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Southern Bastards #11

    Ian Jane

  • Southern Bastards #11

    Southern Bastards #11
    Released by: Image Comics
    Released on: October 7th, 2015
    Writer: Jason Aaron
    Artist: Jason Latour
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    After Esaw took the Bible thumper out into the woods, things got ugly. That happened last issue. Get caught up or get left behind. Now? It's homecoming week and The Rebels are set for the big game against their chief rival and everyone in town is rarin' to go. That is, except for one man, a bearded stranger who carries a cross and hunts out in the woods to survive. He doesn't care about football any more than he cares about returning to civilization. Why bother? He's got food here, water, and he's handy with a bow and arrow. He gets by and seems plenty cozy in the shack he's got on the lakeside, the one his grandfather built. His internal narration tells us all about how The Boone family's got roots here, how they've always been country and not needed to bother with the types of things the townsfolk preoccupy themselves with.

    Cut to a small church. Inside there's a preacher delivering a fire and brimstone sermon to a small but fervent congregation eager to hear the Lord's word. They start speaking in tongues and then the snake comes out. When little Tommy gets bitten, Boone stops anyone from calling for help because 'he's in the Lord's hands now.' When the boy gets up and seems kinda-sorta okay, they take it as a sign of his being filled with the Holy Spirit and celebrate by passing out more snakes. It's a test of faith.

    After the service the congregation head outside for a picnic. Before they eat, the preacher says the blessing and he prays for Boone's wife to be cured of her rheumatism. They also pray for the Parnell family. It seems their 'simple minded daughter' was attacked. Boone knows she was twenty-three but also knows she had the 'mind of a four year old.' The family deserves justice. It's clear she was raped but she couldn't say who did it to her. Boone knows who did it and he knows what to do with it. He grabs a bow and a few arrows and heads out into the woods towards town looking for a man named Dale Arley.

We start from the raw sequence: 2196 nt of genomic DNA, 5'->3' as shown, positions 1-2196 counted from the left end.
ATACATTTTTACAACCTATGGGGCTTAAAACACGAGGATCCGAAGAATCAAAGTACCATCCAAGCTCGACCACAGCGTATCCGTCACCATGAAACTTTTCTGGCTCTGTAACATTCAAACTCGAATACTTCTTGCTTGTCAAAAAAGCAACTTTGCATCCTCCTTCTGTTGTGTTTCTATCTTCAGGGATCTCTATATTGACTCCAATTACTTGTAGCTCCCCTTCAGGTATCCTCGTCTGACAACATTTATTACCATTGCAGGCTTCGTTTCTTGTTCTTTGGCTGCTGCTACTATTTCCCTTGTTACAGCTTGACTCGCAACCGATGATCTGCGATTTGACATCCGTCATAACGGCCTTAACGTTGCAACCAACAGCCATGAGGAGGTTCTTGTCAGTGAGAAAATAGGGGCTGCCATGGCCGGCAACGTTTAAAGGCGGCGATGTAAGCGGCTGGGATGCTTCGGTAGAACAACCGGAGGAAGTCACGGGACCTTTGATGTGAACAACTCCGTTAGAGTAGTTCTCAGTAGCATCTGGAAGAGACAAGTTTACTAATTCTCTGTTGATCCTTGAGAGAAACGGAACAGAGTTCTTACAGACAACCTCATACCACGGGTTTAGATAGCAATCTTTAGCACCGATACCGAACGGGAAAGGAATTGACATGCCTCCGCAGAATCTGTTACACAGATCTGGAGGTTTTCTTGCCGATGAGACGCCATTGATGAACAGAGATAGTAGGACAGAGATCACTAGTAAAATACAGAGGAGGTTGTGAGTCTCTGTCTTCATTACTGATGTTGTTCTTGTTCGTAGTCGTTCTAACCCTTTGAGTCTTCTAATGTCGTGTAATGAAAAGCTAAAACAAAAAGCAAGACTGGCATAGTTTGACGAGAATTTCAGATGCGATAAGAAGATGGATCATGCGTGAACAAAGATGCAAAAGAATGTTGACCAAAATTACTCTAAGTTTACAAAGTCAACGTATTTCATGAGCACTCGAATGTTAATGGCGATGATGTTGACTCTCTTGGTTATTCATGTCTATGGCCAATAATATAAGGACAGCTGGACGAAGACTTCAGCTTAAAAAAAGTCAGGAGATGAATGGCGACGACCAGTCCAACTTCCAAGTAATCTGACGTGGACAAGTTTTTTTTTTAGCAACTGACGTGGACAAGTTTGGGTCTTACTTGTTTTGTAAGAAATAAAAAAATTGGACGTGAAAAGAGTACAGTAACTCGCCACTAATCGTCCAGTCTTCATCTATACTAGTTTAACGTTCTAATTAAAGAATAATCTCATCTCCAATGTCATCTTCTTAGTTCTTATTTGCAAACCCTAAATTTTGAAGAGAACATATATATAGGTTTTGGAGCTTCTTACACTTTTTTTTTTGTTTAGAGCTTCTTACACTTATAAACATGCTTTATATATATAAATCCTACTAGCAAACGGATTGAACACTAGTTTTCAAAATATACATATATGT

Even if man did have to make a deal with the serpent to protect the things he loved, there will come a time when a serpent will eventually do what a serpent does. And so too will there come a time when man needs to fight back.

    This series is dark on a pretty consistent basis. Sure, there are moments of humor scattered throughout the run so far but for the most part, Jason Aaron's writing keeps it grim and gritty but this issue? It takes us into some of the series' darkest territory yet. Mixing religion and violence can and often does make folks uncomfortable (which is ironic, if you watch the news these days) but let's face it - there are those out there, plenty of them, who often feel empowered to do dangerous and deadly things in the name of whatever god they may serve. The fact that someone like this might exist in the backwoods of the deep south isn't such a stretch, in fact, it's part of the culture of that area of the country. Aaron tapes into that vein in this issue in a big way with some pretty eerie results. This issue isn't scary so much for what happens (though what happens is bleak) but for the mindsight of the man behind it all and why it happens the way it does. This is all very possible, very real. Things might be exaggerated here and there for dramatic effect but everything that happens here can and does happen in America. That's a fucked up fact that a lot of people might rather not face up to but hey, it's true. Who says comics can't deal with social issues? Hats off to Aaron for taking the story in this direction.

    And of course, his stellar writing is complimented at every step of the way by Jason Latour's illustrations. While most of what has come before has taken place in and around the town, this time we head into those backwoods outside of town. This takes the emphasis off of the heavy reds that have dominated a lot of the earlier issues and lets him play around with a lot more earth tones and darker colors. It works well. The line art style hasn't changed here, nor does it need to because it's perfect the way it is, so fans will appreciate the familiarity as well as the style and detail, but the coloring choices make it clear that we're in different territory this time around. It's a subtle but effective tactic but it works.

    So where does this leave us? Well, not surprisingly after what happens in this issue it all ends on a pretty solid cliffhanger. Not a gimmicky cliffhanger, no, just more of a very dramatic stopping point, the kind that leaves you salivating for more but thankful for what you've been given - the only downside here is that when the quality of the writing, the artwork and the storytelling in general is so damn good, the wait between issues seems like an eternity. But it's not an eternity, and you don't want to rush things and sacrifice quality in doing so. Great stuff. Everyone should be reading this series.

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